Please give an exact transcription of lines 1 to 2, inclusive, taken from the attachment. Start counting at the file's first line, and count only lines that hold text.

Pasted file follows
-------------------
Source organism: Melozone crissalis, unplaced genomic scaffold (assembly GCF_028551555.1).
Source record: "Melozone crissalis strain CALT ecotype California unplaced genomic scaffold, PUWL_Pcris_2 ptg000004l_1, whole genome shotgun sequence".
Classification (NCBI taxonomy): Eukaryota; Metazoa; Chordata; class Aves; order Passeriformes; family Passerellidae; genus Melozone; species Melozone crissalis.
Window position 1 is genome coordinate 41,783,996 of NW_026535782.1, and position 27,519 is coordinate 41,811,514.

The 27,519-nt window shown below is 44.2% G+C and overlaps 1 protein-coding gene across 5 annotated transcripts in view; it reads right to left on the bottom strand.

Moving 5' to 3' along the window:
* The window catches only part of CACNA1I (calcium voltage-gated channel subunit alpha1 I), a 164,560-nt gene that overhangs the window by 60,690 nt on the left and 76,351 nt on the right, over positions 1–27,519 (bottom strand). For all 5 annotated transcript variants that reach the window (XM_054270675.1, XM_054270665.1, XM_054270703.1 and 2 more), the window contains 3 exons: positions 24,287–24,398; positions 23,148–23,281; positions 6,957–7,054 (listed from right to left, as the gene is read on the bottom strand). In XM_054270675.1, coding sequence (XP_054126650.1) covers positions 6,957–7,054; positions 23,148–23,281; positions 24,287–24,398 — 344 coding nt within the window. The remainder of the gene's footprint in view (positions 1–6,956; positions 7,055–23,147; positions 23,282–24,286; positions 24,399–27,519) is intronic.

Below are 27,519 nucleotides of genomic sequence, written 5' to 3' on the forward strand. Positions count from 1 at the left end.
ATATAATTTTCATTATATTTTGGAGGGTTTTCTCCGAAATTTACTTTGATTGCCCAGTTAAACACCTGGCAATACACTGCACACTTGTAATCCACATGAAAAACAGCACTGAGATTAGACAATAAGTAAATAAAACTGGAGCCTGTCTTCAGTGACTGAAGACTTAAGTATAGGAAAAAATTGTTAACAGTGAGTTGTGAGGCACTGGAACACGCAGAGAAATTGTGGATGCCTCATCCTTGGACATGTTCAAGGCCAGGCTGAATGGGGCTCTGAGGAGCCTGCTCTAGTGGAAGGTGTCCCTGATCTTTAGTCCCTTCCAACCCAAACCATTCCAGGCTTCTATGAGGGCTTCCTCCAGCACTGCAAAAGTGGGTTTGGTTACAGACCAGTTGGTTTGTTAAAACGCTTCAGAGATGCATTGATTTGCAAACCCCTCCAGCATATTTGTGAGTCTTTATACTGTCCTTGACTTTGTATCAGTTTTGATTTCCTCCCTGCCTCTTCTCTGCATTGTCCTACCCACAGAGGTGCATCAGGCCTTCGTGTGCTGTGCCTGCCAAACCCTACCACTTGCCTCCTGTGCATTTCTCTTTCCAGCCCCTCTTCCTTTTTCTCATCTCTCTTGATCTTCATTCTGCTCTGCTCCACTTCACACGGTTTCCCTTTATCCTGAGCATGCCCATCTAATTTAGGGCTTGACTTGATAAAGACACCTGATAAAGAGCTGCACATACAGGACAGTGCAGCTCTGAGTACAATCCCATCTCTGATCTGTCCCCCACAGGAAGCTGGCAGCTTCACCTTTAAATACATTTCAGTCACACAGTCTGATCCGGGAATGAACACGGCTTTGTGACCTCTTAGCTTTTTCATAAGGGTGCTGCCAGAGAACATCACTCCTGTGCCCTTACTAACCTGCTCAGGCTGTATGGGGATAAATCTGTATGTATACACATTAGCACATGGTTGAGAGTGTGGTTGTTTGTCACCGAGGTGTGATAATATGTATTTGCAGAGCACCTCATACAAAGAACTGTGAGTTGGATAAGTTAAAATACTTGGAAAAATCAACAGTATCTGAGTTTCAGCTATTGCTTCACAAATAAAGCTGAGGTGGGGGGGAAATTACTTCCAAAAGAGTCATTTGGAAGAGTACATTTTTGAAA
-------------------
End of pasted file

Source organism: Melozone crissalis, unplaced genomic scaffold (assembly GCF_028551555.1).
Source record: "Melozone crissalis strain CALT ecotype California unplaced genomic scaffold, PUWL_Pcris_2 ptg000004l_1, whole genome shotgun sequence".